"The Roots Of Texas Mexican" is a documentary about the “comida casera,” home cooking, of Texas and the Mexican border land. The documentary is a production of JM Communications based in Houston Texas, in collaboration with two Latin American filmmakers. On-location shooting began this summer, and over 9 days the film crew travelled to Houston, San Antonio, Corpus Christi and the Rio Grande Valley. The documentary will be aired on US Public Broadcast stations and on Latin American television stations, while some podcast segments will be streamed online.
The documentary features Texas archaeological and historical sites to show how cooking began 13,000 years ago with techniques like salting, drying, steaming, roasting and baking. But the filmmakers insist that it is not a cooking show. “It’s the untold story of how cooking shaped and celebrated the Mexican American community of Texas during 500 years of conquest,” says Adán Medrano, Executive Producer of the documentary.
Cooking is depicted as the act of survival, resistance and celebration of the Mexican American, Native American communities. Shooting locations included outdoor earth ovens and home kitchens, revealing that today’s Texas cooks are replicating what their indigenous ancestors cooked: quail, deer, cactus and seafood from the Texas gulf coast. “People narrate their histories through the act of cooking,” says Medrano.
Filming in San Antonio included the traditional Mexican “Barbacoa De Pozo” at the home of Christine Ortega, an executive for Southwest Airlines. Ortega and her family cook “barbacoa” the ancient traditional way, digging a pit in her backyard where she places an entire cow’s head, covers it with burlap, spices and earth, and cooks it all night long. The film crew shot the entire process, including unearthing the cooked “barbacoa” on Sunday morning and sharing the breakfast feast (corn tortillas, salsa de chile Serrano, aguacate) with her extended family.
In Corpus Christi, Medrano interviewed Apache leader, Larry Running Turtle Salazar, who tells the story of how his mother’s food maintained his courage and identity when he was ridiculed in school for being Mexican, Native American. For the first time, this film tells the story of the Native American communities of 10,000 years ago who are the ancestors of today’s Mexican American community.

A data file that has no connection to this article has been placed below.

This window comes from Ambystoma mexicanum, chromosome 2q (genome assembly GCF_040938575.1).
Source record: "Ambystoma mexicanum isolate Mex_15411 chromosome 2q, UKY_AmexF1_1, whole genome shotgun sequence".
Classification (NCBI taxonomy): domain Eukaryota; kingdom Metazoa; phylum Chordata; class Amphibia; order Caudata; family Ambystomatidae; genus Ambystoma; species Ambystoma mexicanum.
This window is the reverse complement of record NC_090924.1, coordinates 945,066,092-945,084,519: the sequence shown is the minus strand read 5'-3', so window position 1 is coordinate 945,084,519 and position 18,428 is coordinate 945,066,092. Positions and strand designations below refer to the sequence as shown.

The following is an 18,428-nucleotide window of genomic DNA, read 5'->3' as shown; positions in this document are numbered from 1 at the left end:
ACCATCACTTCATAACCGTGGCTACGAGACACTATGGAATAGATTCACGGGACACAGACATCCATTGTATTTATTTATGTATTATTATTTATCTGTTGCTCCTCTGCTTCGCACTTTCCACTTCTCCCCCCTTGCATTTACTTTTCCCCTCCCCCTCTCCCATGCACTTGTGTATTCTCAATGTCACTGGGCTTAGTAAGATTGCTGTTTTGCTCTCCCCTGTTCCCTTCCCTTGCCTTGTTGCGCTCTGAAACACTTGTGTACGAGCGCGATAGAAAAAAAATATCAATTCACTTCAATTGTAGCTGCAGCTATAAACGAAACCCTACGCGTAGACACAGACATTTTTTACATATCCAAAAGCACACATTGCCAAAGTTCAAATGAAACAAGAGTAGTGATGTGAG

Footage includes river views shot from a boat in the middle of the Rio Grande, striking images of both the Mexican and the US river banks, as families take a summer swim in the cool water. The same food is cooked and enjoyed on both sides of the river.
“The Roots Of Texas Mexican Food” will be a bi-lingual documentary, with dialog recorded in English and Spanish. The international production crew will consist of Texas and Latin American filmmakers. The director is Anibal Capoano, an award-winning documentary filmmaker from Uruguay whose work includes four documentaries since 2009. The director of photography is film veteran Gabriel Bendahan who has shot several feature documentaries and four major Latin American feature films, including “A Bullet For Che” directed by Gabriela Guillermo.
The production team is headed by long-time film production manager, Virginia Díaz from Houston. Díaz is the Producer, and brings years of experience in feature films like “Selena,” and managing productions for 20th Century Fox Television, including “Cristina’s Court” which earned three Emmy awards.
Díaz says that this new indie documentary will show how Mexican American “comida casera,” home cooking, has an international appeal. “We will film the Mexican home cooking of Texas, so that it resonates with other cultures and nations.”